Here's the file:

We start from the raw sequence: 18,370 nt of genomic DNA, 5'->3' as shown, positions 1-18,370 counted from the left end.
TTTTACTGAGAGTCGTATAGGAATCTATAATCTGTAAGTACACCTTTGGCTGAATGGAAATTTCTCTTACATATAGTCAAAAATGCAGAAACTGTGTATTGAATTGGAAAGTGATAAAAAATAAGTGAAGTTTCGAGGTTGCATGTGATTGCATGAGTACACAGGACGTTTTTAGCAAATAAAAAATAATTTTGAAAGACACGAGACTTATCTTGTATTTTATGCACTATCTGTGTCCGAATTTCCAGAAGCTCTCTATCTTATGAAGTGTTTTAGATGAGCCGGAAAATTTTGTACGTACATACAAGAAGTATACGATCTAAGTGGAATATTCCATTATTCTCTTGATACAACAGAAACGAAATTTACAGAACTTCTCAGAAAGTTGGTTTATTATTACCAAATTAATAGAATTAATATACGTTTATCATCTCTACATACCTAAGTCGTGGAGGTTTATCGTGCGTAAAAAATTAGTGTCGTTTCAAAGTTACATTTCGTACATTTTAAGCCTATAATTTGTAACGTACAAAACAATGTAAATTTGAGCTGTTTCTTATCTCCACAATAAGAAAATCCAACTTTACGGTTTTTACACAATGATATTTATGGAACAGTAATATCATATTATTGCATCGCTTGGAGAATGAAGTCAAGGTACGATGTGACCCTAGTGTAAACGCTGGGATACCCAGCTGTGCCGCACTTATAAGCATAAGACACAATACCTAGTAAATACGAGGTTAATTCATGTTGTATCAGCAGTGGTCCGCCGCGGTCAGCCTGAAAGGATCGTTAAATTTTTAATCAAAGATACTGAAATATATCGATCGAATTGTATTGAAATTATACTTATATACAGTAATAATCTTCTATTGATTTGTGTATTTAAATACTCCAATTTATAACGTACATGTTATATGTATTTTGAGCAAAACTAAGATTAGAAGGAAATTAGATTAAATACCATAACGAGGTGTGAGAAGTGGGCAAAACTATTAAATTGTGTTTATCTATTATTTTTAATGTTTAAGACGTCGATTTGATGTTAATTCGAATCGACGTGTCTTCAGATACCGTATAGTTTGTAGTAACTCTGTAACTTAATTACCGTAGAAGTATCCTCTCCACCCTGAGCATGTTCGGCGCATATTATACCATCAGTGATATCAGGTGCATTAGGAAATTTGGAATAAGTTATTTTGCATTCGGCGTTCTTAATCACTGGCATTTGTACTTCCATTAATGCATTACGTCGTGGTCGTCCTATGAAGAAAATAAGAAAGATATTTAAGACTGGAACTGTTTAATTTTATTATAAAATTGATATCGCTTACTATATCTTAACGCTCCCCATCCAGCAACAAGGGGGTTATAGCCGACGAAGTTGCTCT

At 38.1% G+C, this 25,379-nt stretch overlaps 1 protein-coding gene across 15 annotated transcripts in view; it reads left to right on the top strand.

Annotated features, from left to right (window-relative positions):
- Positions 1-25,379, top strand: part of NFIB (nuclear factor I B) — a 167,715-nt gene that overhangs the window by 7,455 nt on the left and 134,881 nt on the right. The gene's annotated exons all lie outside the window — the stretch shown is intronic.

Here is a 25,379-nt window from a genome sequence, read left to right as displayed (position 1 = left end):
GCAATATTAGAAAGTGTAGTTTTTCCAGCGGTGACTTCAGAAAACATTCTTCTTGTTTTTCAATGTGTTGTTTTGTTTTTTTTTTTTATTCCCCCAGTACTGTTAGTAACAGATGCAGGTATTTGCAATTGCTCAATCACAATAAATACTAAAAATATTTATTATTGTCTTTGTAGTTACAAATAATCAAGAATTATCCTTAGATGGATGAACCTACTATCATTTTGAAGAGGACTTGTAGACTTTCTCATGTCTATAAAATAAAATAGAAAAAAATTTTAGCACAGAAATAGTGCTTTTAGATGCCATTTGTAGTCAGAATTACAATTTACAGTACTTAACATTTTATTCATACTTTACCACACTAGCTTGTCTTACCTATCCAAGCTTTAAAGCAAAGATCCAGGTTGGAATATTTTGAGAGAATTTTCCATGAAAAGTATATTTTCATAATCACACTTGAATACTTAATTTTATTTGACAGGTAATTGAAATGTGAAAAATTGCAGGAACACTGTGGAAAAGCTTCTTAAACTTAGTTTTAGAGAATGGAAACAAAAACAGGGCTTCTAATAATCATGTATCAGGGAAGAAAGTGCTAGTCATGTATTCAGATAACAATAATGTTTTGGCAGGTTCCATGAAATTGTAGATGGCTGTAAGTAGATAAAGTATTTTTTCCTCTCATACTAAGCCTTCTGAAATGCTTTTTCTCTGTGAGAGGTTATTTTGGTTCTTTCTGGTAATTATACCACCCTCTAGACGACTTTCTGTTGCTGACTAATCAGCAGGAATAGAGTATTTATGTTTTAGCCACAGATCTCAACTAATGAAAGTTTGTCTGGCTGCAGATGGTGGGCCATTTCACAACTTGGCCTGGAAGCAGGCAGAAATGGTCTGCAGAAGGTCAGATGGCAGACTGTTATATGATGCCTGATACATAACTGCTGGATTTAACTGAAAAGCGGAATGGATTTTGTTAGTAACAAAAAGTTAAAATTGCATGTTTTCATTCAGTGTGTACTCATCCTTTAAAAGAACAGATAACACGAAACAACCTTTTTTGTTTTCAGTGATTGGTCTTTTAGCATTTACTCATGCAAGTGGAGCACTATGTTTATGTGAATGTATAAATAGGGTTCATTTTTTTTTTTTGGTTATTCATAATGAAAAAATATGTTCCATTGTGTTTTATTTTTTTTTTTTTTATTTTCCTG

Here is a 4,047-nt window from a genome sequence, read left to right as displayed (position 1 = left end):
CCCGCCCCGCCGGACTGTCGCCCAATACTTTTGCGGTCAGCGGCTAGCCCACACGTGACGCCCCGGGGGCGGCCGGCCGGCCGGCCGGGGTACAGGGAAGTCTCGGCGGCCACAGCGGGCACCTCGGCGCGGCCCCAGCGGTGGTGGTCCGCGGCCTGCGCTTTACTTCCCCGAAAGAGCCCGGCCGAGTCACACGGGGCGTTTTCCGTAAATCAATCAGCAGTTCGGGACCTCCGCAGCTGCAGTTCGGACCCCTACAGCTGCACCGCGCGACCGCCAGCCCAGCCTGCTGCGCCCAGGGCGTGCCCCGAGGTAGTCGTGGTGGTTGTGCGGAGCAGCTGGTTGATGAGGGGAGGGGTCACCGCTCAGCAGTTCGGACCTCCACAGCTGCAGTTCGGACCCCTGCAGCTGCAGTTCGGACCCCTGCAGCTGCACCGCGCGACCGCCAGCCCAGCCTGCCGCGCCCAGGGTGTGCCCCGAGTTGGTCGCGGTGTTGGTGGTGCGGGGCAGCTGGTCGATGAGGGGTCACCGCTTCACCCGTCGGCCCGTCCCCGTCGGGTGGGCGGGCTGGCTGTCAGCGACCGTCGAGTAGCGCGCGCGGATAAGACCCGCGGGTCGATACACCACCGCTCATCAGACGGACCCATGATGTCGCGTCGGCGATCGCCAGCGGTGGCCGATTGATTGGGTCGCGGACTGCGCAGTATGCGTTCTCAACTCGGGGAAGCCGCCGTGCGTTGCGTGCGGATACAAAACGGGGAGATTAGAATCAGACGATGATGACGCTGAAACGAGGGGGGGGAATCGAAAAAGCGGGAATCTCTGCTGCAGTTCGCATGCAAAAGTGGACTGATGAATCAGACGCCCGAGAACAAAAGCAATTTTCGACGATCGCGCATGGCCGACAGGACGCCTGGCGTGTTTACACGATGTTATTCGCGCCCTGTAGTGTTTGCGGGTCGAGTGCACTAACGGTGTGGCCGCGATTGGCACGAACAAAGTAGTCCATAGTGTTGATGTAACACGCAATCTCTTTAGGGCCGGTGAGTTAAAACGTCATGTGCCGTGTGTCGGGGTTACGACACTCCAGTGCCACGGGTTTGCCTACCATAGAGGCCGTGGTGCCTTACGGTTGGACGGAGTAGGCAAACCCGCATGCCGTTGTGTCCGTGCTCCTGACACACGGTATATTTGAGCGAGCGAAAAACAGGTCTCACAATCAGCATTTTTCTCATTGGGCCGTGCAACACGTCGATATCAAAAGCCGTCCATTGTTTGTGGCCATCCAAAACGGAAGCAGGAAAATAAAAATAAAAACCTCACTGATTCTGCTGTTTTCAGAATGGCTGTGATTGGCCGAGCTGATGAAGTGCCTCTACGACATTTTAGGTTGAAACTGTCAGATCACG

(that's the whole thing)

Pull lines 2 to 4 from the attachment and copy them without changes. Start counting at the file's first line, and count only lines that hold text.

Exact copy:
TTTTACTGAGAGTCGTATAGGAATCTATAATCTGTAAGTACACCTTTGGCTGAATGGAAATTTCTCTTACATATAGTCAAAAATGCAGAAACTGTGTATTGAATTGGAAAGTGATAAAAAATAAGTGAAGTTTCGAGGTTGCATGTGATTGCATGAGTACACAGGACGTTTTTAGCAAATAAAAAATAATTTTGAAAGACACGAGACTTATCTTGTATTTTATGCACTATCTGTGTCCGAATTTCCAGAAGCTCTCTATCTTATGAAGTGTTTTAGATGAGCCGGAAAATTTTGTACGTACATACAAGAAGTATACGATCTAAGTGGAATATTCCATTATTCTCTTGATACAACAGAAACGAAATTTACAGAACTTCTCAGAAAGTTGGTTTATTATTACCAAATTAATAGAATTAATATACGTTTATCATCTCTACATACCTAAGTCGTGGAGGTTTATCGTGCGTAAAAAATTAGTGTCGTTTCAAAGTTACATTTCGTACATTTTAAGCCTATAATTTGTAACGTACAAAACAATGTAAATTTGAGCTGTTTCTTATCTCCACAATAAGAAAATCCAACTTTACGGTTTTTACACAATGATATTTATGGAACAGTAATATCATATTATTGCATCGCTTGGAGAATGAAGTCAAGGTACGATGTGACCCTAGTGTAAACGCTGGGATACCCAGCTGTGCCGCACTTATAAGCATAAGACACAATACCTAGTAAATACGAGGTTAATTCATGTTGTATCAGCAGTGGTCCGCCGCGGTCAGCCTGAAAGGATCGTTAAATTTTTAATCAAAGATACTGAAATATATCGATCGAATTGTATTGAAATTATACTTATATACAGTAATAATCTTCTATTGATTTGTGTATTTAAATACTCCAATTTATAACGTACATGTTATATGTATTTTGAGCAAAACTAAGATTAGAAGGAAATTAGATTAAATACCATAACGAGGTGTGAGAAGTGGGCAAAACTATTAAATTGTGTTTATCTATTATTTTTAATGTTTAAGACGTCGATTTGATGTTAATTCGAATCGACGTGTCTTCAGATACCGTATAGTTTGTAGTAACTCTGTAACTTAATTACCGTAGAAGTATCCTCTCCACCCTGAGCATGTTCGGCGCATATTATACCATCAGTGATATCAGGTGCATTAGGAAATTTGGAATAAGTTATTTTGCATTCGGCGTTCTTAATCACTGGCATTTGTACTTCCATTAATGCATTACGTCGTGGTCGTCCTATGAAGAAAATAAGAAAGATATTTAAGACTGGAACTGTTTAATTTTATTATAAAATTGATATCGCTTACTATATCTTAACGCTCCCCATCCAGCAACAAGGGGGTTATAGCCGACGAAGTTGCTCT

At 38.1% G+C, this 25,379-nt stretch overlaps 1 protein-coding gene across 15 annotated transcripts in view; it reads left to right on the top strand.

Annotated features, from left to right (window-relative positions):